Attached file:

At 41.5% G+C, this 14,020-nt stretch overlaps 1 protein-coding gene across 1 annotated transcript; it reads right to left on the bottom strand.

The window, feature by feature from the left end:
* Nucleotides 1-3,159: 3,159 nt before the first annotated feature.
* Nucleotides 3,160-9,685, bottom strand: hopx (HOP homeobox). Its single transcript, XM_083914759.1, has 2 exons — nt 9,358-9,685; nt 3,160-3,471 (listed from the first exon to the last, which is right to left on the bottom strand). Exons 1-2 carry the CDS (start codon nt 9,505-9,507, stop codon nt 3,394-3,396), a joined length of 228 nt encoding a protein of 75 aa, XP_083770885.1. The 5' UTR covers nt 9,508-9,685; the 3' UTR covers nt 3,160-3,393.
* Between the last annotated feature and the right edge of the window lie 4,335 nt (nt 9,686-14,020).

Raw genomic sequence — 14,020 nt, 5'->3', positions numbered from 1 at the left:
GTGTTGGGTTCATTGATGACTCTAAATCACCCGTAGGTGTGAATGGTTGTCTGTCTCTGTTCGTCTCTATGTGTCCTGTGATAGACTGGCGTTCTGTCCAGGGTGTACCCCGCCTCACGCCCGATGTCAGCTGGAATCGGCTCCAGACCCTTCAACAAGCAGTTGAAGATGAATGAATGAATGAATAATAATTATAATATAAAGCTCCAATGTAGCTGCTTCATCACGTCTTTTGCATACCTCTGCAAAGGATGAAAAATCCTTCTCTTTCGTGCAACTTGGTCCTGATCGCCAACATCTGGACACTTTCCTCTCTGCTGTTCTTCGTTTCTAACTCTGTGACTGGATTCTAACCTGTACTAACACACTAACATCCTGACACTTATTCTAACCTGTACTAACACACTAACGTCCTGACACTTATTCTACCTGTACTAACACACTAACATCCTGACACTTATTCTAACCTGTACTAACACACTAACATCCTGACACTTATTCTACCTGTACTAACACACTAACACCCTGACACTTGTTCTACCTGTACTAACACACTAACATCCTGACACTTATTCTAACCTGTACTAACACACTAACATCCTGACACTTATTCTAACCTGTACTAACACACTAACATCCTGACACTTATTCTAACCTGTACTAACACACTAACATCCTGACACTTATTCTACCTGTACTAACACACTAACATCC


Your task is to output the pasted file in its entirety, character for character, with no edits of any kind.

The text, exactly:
At 41.5% G+C, this 14,020-nt stretch overlaps 1 protein-coding gene across 1 annotated transcript; it reads right to left on the bottom strand.

The window, feature by feature from the left end:
* Nucleotides 1-3,159: 3,159 nt before the first annotated feature.
* Nucleotides 3,160-9,685, bottom strand: hopx (HOP homeobox). Its single transcript, XM_083914759.1, has 2 exons — nt 9,358-9,685; nt 3,160-3,471 (listed from the first exon to the last, which is right to left on the bottom strand). Exons 1-2 carry the CDS (start codon nt 9,505-9,507, stop codon nt 3,394-3,396), a joined length of 228 nt encoding a protein of 75 aa, XP_083770885.1. The 5' UTR covers nt 9,508-9,685; the 3' UTR covers nt 3,160-3,393.
* Between the last annotated feature and the right edge of the window lie 4,335 nt (nt 9,686-14,020).

Raw genomic sequence — 14,020 nt, 5'->3', positions numbered from 1 at the left:
GTGTTGGGTTCATTGATGACTCTAAATCACCCGTAGGTGTGAATGGTTGTCTGTCTCTGTTCGTCTCTATGTGTCCTGTGATAGACTGGCGTTCTGTCCAGGGTGTACCCCGCCTCACGCCCGATGTCAGCTGGAATCGGCTCCAGACCCTTCAACAAGCAGTTGAAGATGAATGAATGAATGAATAATAATTATAATATAAAGCTCCAATGTAGCTGCTTCATCACGTCTTTTGCATACCTCTGCAAAGGATGAAAAATCCTTCTCTTTCGTGCAACTTGGTCCTGATCGCCAACATCTGGACACTTTCCTCTCTGCTGTTCTTCGTTTCTAACTCTGTGACTGGATTCTAACCTGTACTAACACACTAACATCCTGACACTTATTCTAACCTGTACTAACACACTAACGTCCTGACACTTATTCTACCTGTACTAACACACTAACATCCTGACACTTATTCTAACCTGTACTAACACACTAACATCCTGACACTTATTCTACCTGTACTAACACACTAACACCCTGACACTTGTTCTACCTGTACTAACACACTAACATCCTGACACTTATTCTAACCTGTACTAACACACTAACATCCTGACACTTATTCTAACCTGTACTAACACACTAACATCCTGACACTTATTCTAACCTGTACTAACACACTAACATCCTGACACTTATTCTACCTGTACTAACACACTAACATCC